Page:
Lloyd and Reif’s apologies came a week after Joichi Ito, director of MIT’s esteemed Media Lab, revealed in a public apology that the Lab’s relationship with Epstein spans over half a decade, when Ito first invited Epstein to the Lab in 2013. Ito solicited and then continued to accept Epstein’s gifts over the years, all of this after Epstein had registered as a sex offender. Ito apologized for involving the Media Lab with Epstein, and vowed both to return Epstein’s gifts and to donate an equivalent amount to non-profits that support trafficking survivors.

Ito’s apology didn’t quite cut it for two researchers at the Media Lab, who announced their plans to leave the lab at the end of the upcoming academic year. In his statement, Ethan Zuckerman, director of the Lab’s Center for Civic Media, castigated Ito for accepting Epstein’s donations, and stated that the Lab was no longer an appropriate venue for his own work, which focuses on social justice. Just a day later, visiting scholar J. Nathan Matias announced that he too would be ending his affiliation with the Lab. Matias’ statement mimicked Zuckerman’s—a lab with financial ties to Epstein was not a proper setting for his work, part of which focuses on protecting women from online abuse.

How did the two neighboring universities arrive at such different responses to their respective Epstein problems? Harvard, in announcing its plans to retain Epstein’s donations back in 2006, cited the important research—into cancers, viruses, and evolutionary biology—that Epstein’s gifts were used to fund. And Harvard’s then-interim President, Derek Bok, stood by an open letter he wrote as Harvard’s president back in 1979, in which he argued that accepting a gift does not imply endorsement of the benefactor’s actions or views, and that in general, donations should be accepted “on the ground that the tangible benefits of using the money ... should overcome the more abstract, symbolic considerations that might lead us to turn down such benefactions.”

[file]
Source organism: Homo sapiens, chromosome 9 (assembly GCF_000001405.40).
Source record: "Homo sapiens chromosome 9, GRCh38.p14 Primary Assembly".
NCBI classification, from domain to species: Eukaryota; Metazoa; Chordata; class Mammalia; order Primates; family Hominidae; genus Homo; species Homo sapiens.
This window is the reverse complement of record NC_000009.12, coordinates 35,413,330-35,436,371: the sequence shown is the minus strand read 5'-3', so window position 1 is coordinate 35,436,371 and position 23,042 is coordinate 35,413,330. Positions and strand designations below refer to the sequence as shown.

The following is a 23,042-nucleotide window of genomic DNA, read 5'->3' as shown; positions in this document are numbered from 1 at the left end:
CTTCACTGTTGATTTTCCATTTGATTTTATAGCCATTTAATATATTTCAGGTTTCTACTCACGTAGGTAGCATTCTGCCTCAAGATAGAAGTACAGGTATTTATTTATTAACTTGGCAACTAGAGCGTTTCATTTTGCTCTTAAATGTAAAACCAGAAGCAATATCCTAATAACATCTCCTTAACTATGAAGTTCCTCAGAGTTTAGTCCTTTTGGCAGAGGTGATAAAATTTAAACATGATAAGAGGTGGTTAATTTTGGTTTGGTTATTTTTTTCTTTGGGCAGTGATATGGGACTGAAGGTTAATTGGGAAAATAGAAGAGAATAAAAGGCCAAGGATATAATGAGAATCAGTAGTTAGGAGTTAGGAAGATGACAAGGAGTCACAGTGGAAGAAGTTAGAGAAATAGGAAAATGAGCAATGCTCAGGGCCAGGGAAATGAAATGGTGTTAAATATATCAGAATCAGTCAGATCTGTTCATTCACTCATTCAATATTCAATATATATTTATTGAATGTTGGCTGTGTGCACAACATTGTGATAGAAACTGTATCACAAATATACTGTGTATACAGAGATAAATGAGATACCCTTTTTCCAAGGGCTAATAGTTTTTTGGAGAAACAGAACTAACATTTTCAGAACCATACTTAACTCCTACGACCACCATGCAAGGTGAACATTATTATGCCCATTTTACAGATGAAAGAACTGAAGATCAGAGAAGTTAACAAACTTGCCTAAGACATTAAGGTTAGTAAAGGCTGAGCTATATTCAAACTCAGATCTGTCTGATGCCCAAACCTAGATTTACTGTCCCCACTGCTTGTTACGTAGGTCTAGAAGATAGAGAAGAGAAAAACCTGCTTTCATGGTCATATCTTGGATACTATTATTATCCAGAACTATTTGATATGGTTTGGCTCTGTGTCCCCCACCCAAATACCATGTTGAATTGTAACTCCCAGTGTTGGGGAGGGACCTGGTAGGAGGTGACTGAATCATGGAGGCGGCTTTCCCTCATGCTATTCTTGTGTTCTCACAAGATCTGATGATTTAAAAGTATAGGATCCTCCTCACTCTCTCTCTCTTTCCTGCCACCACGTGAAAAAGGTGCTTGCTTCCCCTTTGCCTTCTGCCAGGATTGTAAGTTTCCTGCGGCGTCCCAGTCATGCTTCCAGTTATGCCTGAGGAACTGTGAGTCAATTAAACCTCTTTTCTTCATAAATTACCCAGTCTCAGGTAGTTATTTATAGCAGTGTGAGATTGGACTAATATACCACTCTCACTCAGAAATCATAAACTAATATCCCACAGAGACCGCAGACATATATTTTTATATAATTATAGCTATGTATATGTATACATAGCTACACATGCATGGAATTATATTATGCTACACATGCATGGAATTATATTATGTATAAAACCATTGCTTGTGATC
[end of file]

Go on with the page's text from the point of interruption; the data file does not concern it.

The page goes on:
MIT appears to reject this straightforward utilitarian argument. The researchers at the Media Lab apparently think that the Lab’s mere financial affiliation with Epstein – with MIT on the receiving end of the donor’s gifts – somehow taints the Lab, despite there being no evidence suggesting that Epstein sought to influence the Lab’s work. In the proliferating number of statements from MIT, no mention is made of the various projects that were funded by Epstein’s gifts, nor of the good that undoubtedly came as a result of those projects, nor of the students whose educations benefitted.